A month or so back, I posted a barbarian class (later renamed berserker) to the OD&D board (you can read the thread here). It brought up a couple of points that I think are relevant.
First - there was a bit of backlash to the merging of the barbarian and berserker archetypes that I had perpetuated in the original sketch of the class. The separation of the two is, I believe, a bit artificial - Conan did have moments that are best described as berskerk rages. And it's a very old conflation in the hobby. Issues of Alarums & Excursions had a berserking barbarian as far back as 1976, and the 1977 Arduin Grimoire codified it as a class. So I don't feel that I was entirely off base. But, there are legitimate differences at work here, and since the "berserker" is in Monsters & Treasure, I changed the name to reflect this.
What I find equally important is the question of "What should be a class?". I view D&D as best played within a dungeoneering context, which plays a significant role here. The major classes that people were interested in during the early period of D&D were the paladin, the ranger, the bard (or singer or poet), the druid (or neutral cleric) and the barbarian. Most of these are outdoorsy types who are not necessarily a natural fit for the dungeon. I play the game with the Greyhawk paladin (pretty much any Charisma 17 character becomes a paladin), and I'm considering the druid as an addition.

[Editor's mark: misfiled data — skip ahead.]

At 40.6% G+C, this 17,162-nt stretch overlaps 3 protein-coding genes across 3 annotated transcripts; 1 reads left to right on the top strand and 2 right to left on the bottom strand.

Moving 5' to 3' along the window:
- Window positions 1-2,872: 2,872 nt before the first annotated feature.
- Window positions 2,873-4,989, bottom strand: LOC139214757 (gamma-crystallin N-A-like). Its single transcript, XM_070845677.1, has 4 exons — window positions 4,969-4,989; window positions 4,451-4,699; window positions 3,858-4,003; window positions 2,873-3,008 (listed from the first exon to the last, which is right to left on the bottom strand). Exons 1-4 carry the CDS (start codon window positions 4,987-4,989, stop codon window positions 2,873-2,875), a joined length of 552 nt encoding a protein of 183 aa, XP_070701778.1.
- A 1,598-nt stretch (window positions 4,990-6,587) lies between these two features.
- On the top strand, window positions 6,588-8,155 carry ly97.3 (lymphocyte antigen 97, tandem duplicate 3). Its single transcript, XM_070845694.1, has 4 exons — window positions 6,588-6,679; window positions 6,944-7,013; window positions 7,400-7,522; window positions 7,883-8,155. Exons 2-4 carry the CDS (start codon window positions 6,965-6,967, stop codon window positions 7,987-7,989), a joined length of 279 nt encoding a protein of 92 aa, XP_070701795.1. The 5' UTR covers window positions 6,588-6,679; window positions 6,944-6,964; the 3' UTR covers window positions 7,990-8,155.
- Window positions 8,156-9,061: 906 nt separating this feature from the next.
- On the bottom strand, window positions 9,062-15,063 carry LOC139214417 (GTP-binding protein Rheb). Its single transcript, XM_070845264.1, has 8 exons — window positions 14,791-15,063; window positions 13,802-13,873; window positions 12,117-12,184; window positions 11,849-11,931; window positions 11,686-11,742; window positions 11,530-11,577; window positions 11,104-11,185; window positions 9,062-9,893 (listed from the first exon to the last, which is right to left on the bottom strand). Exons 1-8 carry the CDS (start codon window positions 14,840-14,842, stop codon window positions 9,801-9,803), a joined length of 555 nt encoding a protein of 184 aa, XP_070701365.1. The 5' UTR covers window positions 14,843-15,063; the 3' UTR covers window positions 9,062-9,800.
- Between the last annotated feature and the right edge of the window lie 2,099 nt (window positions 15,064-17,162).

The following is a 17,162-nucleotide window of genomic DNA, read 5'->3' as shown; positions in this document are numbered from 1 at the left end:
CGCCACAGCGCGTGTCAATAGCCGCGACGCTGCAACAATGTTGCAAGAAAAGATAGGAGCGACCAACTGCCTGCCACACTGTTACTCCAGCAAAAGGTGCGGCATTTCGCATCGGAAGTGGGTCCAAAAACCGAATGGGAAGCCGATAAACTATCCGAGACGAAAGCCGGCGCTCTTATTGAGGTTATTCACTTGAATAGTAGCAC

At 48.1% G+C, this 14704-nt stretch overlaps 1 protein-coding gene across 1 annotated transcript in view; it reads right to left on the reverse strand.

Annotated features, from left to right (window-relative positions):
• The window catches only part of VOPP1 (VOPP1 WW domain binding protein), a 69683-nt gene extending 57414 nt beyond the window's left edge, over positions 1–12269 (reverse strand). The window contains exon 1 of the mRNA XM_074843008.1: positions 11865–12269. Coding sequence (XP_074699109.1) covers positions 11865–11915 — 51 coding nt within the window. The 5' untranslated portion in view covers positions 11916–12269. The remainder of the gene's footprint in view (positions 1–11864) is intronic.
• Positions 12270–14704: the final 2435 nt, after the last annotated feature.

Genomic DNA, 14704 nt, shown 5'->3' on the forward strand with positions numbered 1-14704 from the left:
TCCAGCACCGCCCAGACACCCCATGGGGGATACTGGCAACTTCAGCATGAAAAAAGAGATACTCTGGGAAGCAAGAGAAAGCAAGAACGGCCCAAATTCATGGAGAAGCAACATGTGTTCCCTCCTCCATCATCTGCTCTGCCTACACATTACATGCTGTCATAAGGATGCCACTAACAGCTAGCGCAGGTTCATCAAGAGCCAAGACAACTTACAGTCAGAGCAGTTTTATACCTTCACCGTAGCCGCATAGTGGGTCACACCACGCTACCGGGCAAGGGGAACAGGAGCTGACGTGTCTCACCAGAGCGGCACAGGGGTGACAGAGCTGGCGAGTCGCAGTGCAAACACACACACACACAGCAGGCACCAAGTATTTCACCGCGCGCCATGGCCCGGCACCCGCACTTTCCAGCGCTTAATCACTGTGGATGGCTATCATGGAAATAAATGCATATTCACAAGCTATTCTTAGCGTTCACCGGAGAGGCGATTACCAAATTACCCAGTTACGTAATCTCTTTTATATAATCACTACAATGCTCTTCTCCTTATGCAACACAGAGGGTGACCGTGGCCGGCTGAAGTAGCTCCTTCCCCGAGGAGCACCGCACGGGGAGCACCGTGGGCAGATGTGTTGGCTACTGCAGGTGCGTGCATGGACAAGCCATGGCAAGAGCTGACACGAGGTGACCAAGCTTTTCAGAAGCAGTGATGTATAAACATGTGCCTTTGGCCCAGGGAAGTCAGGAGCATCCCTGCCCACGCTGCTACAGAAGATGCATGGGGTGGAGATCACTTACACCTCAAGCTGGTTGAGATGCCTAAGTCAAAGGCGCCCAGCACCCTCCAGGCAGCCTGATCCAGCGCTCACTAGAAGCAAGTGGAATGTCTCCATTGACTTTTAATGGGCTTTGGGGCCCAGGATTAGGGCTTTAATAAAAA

I've been reading some more of the Conan stories lately, and Conan is plainly a fighting man. He can do a lot -- definitely at different points he's a hero and a super-hero -- but class wise, I would not put him in my berserker class. There's a certain cachet to being a barbarian, but there's not a lot of mechanical flavor that is going to differentiate the character from the OD&D fighting-man without going the weird route pursued by Unearthed Arcana or merging with the berserker. And I'm starting to think that this is okay.
The niche that I think has not been filled adequately is the lightly armored, clever type who dabbles in magic but isn't serious about it, and is a hell of a fighter nonetheless. (The Gray Mouser, Cugel the Clever, etc.) There were echoes of it in the Greyhawk thief class, but this was merged with a specialist who is probably best left as an NPC. I think that some adaptations of the bard came closer, but really it's one of the challenges that remain, and something I've spent some time thinking about.
Beyond the examples I've listed above, I think it's necessary to have a certain skepticism about the need for a new class. For instance, I've thought about a more potion-oriented magic using class as a witch, but too much of the interesting detail would happen outside of the game. It's a valid character type in the world, but I don't know if it translates to an interesting D&D class.
I think that this approach needs to inform our class-building. There's a certain degree of flexibility within the three original classes, but they tend to move in definite ways in-game. (For instance, fighters tend toward AC 2, magic-users go from one-shot "sleep 'em!" to world-shaking magic, etc.) But classes still need to be added with a "should I add this?" approach rather than "this would be cool."